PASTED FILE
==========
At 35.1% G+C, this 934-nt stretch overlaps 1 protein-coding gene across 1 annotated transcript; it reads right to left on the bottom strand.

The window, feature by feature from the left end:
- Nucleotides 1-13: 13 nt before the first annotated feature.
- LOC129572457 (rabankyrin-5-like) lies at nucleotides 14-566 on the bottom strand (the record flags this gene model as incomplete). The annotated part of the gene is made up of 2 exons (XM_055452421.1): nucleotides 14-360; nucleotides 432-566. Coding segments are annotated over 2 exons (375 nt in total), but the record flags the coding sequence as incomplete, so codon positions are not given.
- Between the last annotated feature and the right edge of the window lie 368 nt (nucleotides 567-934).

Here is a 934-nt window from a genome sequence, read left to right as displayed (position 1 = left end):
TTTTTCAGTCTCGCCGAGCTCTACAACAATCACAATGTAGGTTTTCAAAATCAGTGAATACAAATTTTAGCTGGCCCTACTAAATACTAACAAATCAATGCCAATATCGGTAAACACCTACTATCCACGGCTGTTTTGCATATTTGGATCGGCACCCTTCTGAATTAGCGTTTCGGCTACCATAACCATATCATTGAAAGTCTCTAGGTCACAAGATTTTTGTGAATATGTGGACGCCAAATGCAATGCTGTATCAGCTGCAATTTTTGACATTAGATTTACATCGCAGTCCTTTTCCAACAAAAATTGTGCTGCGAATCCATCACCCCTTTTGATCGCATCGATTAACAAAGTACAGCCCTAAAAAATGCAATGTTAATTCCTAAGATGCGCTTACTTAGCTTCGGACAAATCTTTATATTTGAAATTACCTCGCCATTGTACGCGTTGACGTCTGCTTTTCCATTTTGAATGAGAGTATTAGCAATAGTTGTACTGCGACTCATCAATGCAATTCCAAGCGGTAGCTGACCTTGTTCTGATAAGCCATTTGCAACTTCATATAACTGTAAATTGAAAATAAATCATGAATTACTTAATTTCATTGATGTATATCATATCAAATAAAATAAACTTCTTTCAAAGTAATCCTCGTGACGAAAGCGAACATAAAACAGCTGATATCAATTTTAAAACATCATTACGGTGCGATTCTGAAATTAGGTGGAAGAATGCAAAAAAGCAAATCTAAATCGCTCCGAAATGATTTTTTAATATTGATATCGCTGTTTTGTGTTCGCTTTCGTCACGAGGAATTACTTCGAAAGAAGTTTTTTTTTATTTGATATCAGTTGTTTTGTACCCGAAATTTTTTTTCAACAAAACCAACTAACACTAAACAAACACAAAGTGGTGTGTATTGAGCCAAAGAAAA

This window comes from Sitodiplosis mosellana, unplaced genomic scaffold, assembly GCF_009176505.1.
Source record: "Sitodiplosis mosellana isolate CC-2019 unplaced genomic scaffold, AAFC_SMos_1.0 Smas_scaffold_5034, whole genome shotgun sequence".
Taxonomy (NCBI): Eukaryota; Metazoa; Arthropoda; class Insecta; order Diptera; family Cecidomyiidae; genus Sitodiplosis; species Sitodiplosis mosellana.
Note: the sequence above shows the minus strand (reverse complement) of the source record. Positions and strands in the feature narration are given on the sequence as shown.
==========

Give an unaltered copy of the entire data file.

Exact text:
At 35.1% G+C, this 934-nt stretch overlaps 1 protein-coding gene across 1 annotated transcript; it reads right to left on the bottom strand.

The window, feature by feature from the left end:
- Nucleotides 1-13: 13 nt before the first annotated feature.
- LOC129572457 (rabankyrin-5-like) lies at nucleotides 14-566 on the bottom strand (the record flags this gene model as incomplete). The annotated part of the gene is made up of 2 exons (XM_055452421.1): nucleotides 14-360; nucleotides 432-566. Coding segments are annotated over 2 exons (375 nt in total), but the record flags the coding sequence as incomplete, so codon positions are not given.
- Between the last annotated feature and the right edge of the window lie 368 nt (nucleotides 567-934).

Here is a 934-nt window from a genome sequence, read left to right as displayed (position 1 = left end):
TTTTTCAGTCTCGCCGAGCTCTACAACAATCACAATGTAGGTTTTCAAAATCAGTGAATACAAATTTTAGCTGGCCCTACTAAATACTAACAAATCAATGCCAATATCGGTAAACACCTACTATCCACGGCTGTTTTGCATATTTGGATCGGCACCCTTCTGAATTAGCGTTTCGGCTACCATAACCATATCATTGAAAGTCTCTAGGTCACAAGATTTTTGTGAATATGTGGACGCCAAATGCAATGCTGTATCAGCTGCAATTTTTGACATTAGATTTACATCGCAGTCCTTTTCCAACAAAAATTGTGCTGCGAATCCATCACCCCTTTTGATCGCATCGATTAACAAAGTACAGCCCTAAAAAATGCAATGTTAATTCCTAAGATGCGCTTACTTAGCTTCGGACAAATCTTTATATTTGAAATTACCTCGCCATTGTACGCGTTGACGTCTGCTTTTCCATTTTGAATGAGAGTATTAGCAATAGTTGTACTGCGACTCATCAATGCAATTCCAAGCGGTAGCTGACCTTGTTCTGATAAGCCATTTGCAACTTCATATAACTGTAAATTGAAAATAAATCATGAATTACTTAATTTCATTGATGTATATCATATCAAATAAAATAAACTTCTTTCAAAGTAATCCTCGTGACGAAAGCGAACATAAAACAGCTGATATCAATTTTAAAACATCATTACGGTGCGATTCTGAAATTAGGTGGAAGAATGCAAAAAAGCAAATCTAAATCGCTCCGAAATGATTTTTTAATATTGATATCGCTGTTTTGTGTTCGCTTTCGTCACGAGGAATTACTTCGAAAGAAGTTTTTTTTTATTTGATATCAGTTGTTTTGTACCCGAAATTTTTTTTCAACAAAACCAACTAACACTAAACAAACACAAAGTGGTGTGTATTGAGCCAAAGAAAA

This window comes from Sitodiplosis mosellana, unplaced genomic scaffold, assembly GCF_009176505.1.
Source record: "Sitodiplosis mosellana isolate CC-2019 unplaced genomic scaffold, AAFC_SMos_1.0 Smas_scaffold_5034, whole genome shotgun sequence".
Taxonomy (NCBI): Eukaryota; Metazoa; Arthropoda; class Insecta; order Diptera; family Cecidomyiidae; genus Sitodiplosis; species Sitodiplosis mosellana.
Note: the sequence above shows the minus strand (reverse complement) of the source record. Positions and strands in the feature narration are given on the sequence as shown.